A coiling treatment for an aneurysm is exemplified as one of catheter treatments. In the coiling treatment, a leading end of a catheter is inserted into the aneurysm, a thin soft coil is taken out of the leading end of the catheter, and an inside of the aneurysm is filled with the coil. Where to place the leading end of the catheter inside of the aneurysm is extremely important in the coiling treatment. Accordingly, in general, during the treatment, a vicinity of the aneurysm is imaged using an X-ray imaging apparatus, and a real-time image on a display is monitored.

Examples of the X-ray imaging apparatus used in such a catheter treatment include a normal X-ray imaging apparatus of a single-plane type, and also include: an X-ray imaging apparatus of a biplane type that is capable of imaging in two directions at the same time; an X-ray imaging apparatus including stereo X-ray tubes having two X-ray focal spots; and an X-ray imaging apparatus that photographs an object while moving one X-ray tube around the object and generates an image that can be stereoscopically observed (Japanese Patent Laid-Open No. 03-123537 and the like).

The X-ray imaging apparatus having stereo X-ray tubes or the X-ray imaging apparatus that photographs an object while moving one X-ray tube around the object enable stereoscopic view of an affected area, so that the affected area can be stereoscopically observed.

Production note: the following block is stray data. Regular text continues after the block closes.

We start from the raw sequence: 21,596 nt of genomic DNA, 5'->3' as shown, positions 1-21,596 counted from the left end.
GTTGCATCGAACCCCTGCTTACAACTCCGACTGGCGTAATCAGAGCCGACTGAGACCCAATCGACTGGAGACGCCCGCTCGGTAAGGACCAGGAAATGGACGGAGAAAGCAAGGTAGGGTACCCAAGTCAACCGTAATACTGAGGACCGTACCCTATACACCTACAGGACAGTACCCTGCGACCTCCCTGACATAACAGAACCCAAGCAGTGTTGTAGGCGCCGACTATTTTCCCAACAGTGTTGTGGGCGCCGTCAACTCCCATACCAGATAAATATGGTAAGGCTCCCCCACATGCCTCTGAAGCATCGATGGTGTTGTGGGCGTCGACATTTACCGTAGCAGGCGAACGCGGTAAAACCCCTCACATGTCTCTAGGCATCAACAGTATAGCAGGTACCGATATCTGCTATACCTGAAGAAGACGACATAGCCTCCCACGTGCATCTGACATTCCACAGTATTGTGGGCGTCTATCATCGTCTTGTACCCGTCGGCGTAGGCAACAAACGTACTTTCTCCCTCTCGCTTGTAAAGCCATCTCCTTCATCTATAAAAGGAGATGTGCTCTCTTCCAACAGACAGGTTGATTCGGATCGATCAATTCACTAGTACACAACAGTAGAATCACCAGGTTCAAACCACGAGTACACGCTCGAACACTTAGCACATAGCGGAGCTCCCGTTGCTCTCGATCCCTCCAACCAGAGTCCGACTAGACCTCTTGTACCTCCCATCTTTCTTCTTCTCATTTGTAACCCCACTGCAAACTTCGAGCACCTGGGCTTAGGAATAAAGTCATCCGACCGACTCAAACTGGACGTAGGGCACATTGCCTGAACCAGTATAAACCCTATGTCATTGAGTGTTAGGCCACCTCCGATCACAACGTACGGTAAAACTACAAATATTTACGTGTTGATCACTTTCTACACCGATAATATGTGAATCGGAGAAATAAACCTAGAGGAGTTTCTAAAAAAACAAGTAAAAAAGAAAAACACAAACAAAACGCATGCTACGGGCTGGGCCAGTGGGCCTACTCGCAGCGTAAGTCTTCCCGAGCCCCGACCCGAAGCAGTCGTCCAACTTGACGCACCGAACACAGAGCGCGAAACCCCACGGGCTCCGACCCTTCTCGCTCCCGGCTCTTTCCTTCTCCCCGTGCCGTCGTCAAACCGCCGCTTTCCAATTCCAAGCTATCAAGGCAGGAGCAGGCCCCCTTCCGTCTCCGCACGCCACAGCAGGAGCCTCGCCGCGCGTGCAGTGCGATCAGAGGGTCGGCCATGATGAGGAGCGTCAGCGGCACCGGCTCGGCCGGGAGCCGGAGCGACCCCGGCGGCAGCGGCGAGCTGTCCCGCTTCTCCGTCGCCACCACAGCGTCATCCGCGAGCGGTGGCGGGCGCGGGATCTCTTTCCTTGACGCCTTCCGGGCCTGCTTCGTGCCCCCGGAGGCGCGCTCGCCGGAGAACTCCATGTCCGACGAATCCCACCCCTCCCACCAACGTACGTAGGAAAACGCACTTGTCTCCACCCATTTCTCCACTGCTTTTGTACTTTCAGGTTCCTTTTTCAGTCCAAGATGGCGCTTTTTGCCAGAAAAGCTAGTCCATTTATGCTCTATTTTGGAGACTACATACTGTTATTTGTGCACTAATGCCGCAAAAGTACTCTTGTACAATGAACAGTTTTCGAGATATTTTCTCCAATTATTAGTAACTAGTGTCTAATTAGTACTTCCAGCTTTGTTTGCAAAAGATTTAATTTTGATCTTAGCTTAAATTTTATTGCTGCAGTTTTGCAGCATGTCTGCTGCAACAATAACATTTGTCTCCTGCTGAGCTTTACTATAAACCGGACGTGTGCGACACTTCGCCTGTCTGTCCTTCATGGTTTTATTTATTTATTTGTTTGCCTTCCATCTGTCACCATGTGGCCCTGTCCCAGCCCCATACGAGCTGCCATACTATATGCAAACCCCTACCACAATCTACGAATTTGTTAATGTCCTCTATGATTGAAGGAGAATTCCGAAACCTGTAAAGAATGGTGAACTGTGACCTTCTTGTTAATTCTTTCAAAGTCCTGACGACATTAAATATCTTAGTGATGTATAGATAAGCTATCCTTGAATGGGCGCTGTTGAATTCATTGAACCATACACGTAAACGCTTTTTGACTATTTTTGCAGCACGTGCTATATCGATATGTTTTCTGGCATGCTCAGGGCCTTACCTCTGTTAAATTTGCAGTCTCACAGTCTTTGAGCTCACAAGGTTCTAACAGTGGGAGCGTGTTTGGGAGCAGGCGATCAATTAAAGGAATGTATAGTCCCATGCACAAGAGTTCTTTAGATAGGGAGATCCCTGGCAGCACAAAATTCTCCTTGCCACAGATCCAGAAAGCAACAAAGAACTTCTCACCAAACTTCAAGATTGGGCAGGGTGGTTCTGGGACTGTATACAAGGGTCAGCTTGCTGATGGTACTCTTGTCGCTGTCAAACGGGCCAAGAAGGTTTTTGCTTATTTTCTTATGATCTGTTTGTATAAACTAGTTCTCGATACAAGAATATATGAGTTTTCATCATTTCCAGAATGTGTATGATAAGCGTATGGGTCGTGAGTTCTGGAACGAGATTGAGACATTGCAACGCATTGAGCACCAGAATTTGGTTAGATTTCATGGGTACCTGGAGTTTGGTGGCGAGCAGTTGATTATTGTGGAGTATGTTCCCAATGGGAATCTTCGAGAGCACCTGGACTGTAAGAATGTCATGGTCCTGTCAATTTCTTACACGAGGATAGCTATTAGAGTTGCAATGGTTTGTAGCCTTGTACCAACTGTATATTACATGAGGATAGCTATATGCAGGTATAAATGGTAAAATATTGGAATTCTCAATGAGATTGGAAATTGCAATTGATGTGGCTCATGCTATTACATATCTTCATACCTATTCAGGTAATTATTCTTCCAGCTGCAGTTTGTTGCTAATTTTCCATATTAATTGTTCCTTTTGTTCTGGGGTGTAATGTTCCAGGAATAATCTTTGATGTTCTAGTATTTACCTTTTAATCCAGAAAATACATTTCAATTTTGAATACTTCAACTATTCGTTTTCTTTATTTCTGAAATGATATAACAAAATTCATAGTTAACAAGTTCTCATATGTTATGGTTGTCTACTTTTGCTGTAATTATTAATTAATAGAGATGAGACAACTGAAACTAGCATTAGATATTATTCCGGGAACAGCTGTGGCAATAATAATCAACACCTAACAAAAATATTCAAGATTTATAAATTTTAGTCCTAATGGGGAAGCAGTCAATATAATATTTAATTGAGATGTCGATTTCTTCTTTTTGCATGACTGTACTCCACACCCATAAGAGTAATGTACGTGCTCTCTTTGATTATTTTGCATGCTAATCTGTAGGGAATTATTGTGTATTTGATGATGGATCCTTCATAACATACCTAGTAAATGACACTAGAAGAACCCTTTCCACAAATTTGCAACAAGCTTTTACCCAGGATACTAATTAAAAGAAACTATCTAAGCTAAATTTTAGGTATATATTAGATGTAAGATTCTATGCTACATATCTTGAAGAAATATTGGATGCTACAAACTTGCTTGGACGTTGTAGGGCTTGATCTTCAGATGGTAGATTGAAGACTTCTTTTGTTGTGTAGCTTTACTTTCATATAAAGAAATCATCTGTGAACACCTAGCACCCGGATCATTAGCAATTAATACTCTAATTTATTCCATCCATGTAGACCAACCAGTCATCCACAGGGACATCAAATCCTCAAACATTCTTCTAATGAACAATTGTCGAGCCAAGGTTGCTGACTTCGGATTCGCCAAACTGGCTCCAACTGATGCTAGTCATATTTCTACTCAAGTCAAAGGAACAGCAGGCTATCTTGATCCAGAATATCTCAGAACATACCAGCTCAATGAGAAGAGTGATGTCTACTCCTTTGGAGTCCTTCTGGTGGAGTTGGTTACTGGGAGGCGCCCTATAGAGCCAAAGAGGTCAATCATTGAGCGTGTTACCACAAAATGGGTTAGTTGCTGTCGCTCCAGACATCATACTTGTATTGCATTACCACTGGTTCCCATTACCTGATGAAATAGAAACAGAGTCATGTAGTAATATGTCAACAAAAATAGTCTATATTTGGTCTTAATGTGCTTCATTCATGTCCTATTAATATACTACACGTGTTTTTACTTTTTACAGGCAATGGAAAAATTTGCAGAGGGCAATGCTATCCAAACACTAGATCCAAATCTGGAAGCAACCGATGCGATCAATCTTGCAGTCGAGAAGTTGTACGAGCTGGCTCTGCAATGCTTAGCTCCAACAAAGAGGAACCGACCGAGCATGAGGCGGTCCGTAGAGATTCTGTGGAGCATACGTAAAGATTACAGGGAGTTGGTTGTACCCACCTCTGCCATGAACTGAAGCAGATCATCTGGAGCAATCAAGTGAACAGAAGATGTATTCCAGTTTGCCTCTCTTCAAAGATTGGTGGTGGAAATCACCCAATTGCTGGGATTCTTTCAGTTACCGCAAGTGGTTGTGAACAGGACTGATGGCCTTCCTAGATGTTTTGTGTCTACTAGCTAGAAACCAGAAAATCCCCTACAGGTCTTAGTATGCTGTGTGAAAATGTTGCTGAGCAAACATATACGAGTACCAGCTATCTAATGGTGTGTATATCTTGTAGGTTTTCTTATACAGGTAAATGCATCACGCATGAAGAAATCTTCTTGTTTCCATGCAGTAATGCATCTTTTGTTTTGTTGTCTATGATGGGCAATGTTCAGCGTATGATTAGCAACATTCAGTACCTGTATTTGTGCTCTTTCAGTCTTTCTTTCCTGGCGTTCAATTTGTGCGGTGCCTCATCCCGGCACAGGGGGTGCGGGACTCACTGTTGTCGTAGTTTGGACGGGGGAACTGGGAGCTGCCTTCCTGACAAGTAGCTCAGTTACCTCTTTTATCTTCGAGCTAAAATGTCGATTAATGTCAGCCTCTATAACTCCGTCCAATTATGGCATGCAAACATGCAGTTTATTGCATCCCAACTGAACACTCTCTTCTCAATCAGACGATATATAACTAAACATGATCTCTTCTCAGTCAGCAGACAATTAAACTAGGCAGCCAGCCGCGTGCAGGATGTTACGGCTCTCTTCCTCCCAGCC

Meanwhile, a large number of blood vessels run in a head region in a complicated and intricate manner. In addition, as described above, a setting position of a leading end of a catheter is extremely important in the coiling treatment and the like for an aneurysm in a head region, but conventional stereoscopic images cannot necessarily provide an operator with a satisfactory sense of depth and a satisfactory stereoscopic effect.

Under the circumstances, there is a demand for a medical image processing apparatus that enables an operator to easily understand a front-back and right-left positional relation of blood vessels in and around an affected area of an aneurysm or the like, and provides a stereoscopic image that contributes to an accurate catheter operation without any error, even in an area in which the blood vessels run in a complicated and intricate manner.